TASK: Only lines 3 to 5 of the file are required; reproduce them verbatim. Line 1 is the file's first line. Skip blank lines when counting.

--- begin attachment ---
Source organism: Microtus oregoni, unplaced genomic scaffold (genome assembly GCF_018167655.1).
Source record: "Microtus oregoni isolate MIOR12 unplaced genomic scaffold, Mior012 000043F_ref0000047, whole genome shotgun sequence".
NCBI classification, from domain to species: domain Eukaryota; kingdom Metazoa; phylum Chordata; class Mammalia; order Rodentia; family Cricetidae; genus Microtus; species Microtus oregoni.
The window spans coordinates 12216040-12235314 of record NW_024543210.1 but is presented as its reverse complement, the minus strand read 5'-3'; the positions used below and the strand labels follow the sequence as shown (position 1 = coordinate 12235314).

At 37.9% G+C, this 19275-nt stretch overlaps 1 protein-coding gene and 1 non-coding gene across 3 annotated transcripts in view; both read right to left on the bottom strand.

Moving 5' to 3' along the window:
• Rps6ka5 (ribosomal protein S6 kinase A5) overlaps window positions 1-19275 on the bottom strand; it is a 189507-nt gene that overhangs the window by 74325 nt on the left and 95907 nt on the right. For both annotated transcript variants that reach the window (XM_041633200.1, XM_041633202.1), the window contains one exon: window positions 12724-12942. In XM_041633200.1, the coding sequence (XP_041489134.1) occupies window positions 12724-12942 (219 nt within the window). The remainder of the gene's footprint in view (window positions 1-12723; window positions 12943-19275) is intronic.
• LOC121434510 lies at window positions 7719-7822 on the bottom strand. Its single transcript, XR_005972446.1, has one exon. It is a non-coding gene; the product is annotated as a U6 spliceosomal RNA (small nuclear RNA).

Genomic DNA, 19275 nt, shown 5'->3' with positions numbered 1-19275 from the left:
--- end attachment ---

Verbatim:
NCBI classification, from domain to species: domain Eukaryota; kingdom Metazoa; phylum Chordata; class Mammalia; order Rodentia; family Cricetidae; genus Microtus; species Microtus oregoni.
The window spans coordinates 12216040-12235314 of record NW_024543210.1 but is presented as its reverse complement, the minus strand read 5'-3'; the positions used below and the strand labels follow the sequence as shown (position 1 = coordinate 12235314).

At 37.9% G+C, this 19275-nt stretch overlaps 1 protein-coding gene and 1 non-coding gene across 3 annotated transcripts in view; both read right to left on the bottom strand.